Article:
+ | label("$O$", (0.059294254264342997,6.119672124650978), NE * labelscalefactor); | ||
+ | dot((2.2602739726027394,4.972602739726027),linewidth(1pt) + dotstyle); | ||
+ | label("$T$", (2.326166015469254,5.094921876435061), NE * labelscalefactor); | ||
+ | clip((xmin,ymin)--(xmin,ymax)--(xmax,ymax)--(xmax,ymin)--cycle); | ||
+ | /* end of picture */ | ||
+ | </asy> | ||
+ | |||
+ | ~samrocksnature | ||
+ | |||
+ | ==Video Solution== | ||
+ | https://youtu.be/bz5N-jI2e0U?t=44 | ||
+ | |||
+ | ==Video Solution 2== | ||
+ | https://www.youtube.com/watch?v=0XJddG43pIk ~ MathEx | ||
+ | |||
+ | ==Video Solution 3== | ||
+ | https://youtu.be/dHGXtB0FxXs | ||
+ | |||
+ | ~IceMatrix | ||
+ | |||
==See Also== | ==See Also== | ||
{{AIME box|year=2020|n=II|num-b=6|num-a=8}} | {{AIME box|year=2020|n=II|num-b=6|num-a=8}} | ||
+ | [[Category:Intermediate Geometry Problems]] | ||
+ | [[Category:3D Geometry Problems]] | ||
{{MAA Notice}} | {{MAA Notice}} |
Latest revision as of 17:03, 11 April 2021
Contents
Problem
Two congruent right circular cones each with base radius and height have the axes of symmetry that intersect at right angles at a point in the interior of the cones a distance from the base of each cone. A sphere with radius lies within both cones. The maximum possible value of is , where and are relatively prime positive integers. Find .
Solution (Official MAA)
Consider the cross section of the cones and sphere by a plane that contains the two axes of symmetry of the cones as shown below. The sphere with maximum radius will be tangent to the sides of each of the cones. The center of that sphere must be on the axis of symmetry of each of the cones and thus must be at the intersection of their axes of symmetry. Let be the point in the cross section where the bases of the cones meet, and let be the center of the sphere. Let the axis of symmetry of one of the cones extend from its vertex, , to the center of its base, . Let the sphere be tangent to at . The right triangles and are similar, implying that the radius of the sphere isThe requested sum is .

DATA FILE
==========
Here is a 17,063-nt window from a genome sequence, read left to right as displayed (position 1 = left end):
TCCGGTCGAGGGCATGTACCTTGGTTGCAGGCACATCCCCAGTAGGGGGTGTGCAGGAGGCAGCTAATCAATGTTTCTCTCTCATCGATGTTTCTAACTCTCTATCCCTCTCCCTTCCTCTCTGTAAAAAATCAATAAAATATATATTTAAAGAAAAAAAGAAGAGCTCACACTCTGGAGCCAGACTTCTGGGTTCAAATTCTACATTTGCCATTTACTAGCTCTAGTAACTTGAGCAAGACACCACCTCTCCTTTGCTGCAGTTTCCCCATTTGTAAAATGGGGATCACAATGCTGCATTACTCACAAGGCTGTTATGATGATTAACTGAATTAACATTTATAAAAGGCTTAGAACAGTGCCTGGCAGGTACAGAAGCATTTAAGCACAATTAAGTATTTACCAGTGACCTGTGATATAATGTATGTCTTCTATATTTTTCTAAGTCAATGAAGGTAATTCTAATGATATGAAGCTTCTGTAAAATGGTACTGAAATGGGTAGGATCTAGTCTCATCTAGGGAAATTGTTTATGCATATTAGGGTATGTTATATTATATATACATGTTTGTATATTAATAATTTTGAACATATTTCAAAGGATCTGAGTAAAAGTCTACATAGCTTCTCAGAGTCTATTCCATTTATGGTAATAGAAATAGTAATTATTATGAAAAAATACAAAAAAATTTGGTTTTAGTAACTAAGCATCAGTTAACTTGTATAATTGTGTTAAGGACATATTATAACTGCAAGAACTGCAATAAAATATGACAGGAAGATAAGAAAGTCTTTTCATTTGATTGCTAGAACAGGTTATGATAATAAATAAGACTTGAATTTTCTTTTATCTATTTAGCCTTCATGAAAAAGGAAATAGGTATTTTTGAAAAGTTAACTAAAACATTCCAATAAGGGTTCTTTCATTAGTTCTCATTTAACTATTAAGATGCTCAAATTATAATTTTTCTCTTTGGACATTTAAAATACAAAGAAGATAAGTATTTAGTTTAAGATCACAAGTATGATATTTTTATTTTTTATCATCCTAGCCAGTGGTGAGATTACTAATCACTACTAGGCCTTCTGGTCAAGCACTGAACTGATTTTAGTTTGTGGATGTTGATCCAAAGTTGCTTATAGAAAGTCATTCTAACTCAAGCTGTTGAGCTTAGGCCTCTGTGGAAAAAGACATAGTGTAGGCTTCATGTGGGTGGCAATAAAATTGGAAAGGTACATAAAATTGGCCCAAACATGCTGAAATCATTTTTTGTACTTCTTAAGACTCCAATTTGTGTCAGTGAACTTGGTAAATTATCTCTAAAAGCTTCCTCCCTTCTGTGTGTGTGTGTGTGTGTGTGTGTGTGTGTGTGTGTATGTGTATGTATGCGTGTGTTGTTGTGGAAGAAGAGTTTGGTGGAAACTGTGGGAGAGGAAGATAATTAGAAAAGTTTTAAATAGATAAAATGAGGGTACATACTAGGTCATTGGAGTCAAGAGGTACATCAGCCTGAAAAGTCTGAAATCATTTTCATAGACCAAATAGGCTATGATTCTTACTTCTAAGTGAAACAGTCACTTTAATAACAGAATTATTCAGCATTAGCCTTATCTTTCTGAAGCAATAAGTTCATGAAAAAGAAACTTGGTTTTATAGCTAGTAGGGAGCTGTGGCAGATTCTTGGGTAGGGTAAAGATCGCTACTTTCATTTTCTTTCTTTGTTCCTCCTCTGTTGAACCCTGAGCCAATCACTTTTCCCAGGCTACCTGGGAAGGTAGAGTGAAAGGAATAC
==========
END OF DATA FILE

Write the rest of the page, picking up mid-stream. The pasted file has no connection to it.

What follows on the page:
Not part of MAA's solution, but this: https://www.geogebra.org/calculator/xv4nm97a is a good visual of the cones in GeoGebra.
Solution 1: Graph paper coordbash
We graph this on graph paper, with the scale of . So, we can find then divide by to convert to our desired units, then square the result. With 5 minutes' worth of coordbashing, we finally arrive at .
~samrocksnature
Video Solution
https://youtu.be/bz5N-jI2e0U?t=44
Video Solution 2
https://www.youtube.com/watch?v=0XJddG43pIk ~ MathEx
Video Solution 3
~IceMatrix
See Also
2020 AIME II (Problems • Answer Key • Resources) | ||
Preceded by Problem 6 |
Followed by Problem 8 | |
1 • 2 • 3 • 4 • 5 • 6 • 7 • 8 • 9 • 10 • 11 • 12 • 13 • 14 • 15 | ||
All AIME Problems and Solutions |
The problems on this page are copyrighted by the Mathematical Association of America's American Mathematics Competitions.